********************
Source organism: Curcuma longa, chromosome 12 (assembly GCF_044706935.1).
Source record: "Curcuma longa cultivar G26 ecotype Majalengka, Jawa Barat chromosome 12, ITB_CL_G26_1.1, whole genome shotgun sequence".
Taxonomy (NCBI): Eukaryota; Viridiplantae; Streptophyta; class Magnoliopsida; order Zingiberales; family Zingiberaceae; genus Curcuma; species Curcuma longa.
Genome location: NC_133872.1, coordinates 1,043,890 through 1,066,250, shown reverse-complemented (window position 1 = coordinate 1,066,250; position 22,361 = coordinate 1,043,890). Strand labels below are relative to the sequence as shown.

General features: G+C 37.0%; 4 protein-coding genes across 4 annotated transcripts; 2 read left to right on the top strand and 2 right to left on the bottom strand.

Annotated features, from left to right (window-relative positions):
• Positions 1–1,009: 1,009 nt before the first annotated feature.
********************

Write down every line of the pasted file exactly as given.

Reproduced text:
Source organism: Curcuma longa, chromosome 12 (assembly GCF_044706935.1).
Source record: "Curcuma longa cultivar G26 ecotype Majalengka, Jawa Barat chromosome 12, ITB_CL_G26_1.1, whole genome shotgun sequence".
Taxonomy (NCBI): Eukaryota; Viridiplantae; Streptophyta; class Magnoliopsida; order Zingiberales; family Zingiberaceae; genus Curcuma; species Curcuma longa.
Genome location: NC_133872.1, coordinates 1,043,890 through 1,066,250, shown reverse-complemented (window position 1 = coordinate 1,066,250; position 22,361 = coordinate 1,043,890). Strand labels below are relative to the sequence as shown.

General features: G+C 37.0%; 4 protein-coding genes across 4 annotated transcripts; 2 read left to right on the top strand and 2 right to left on the bottom strand.

Annotated features, from left to right (window-relative positions):
• Positions 1–1,009: 1,009 nt before the first annotated feature.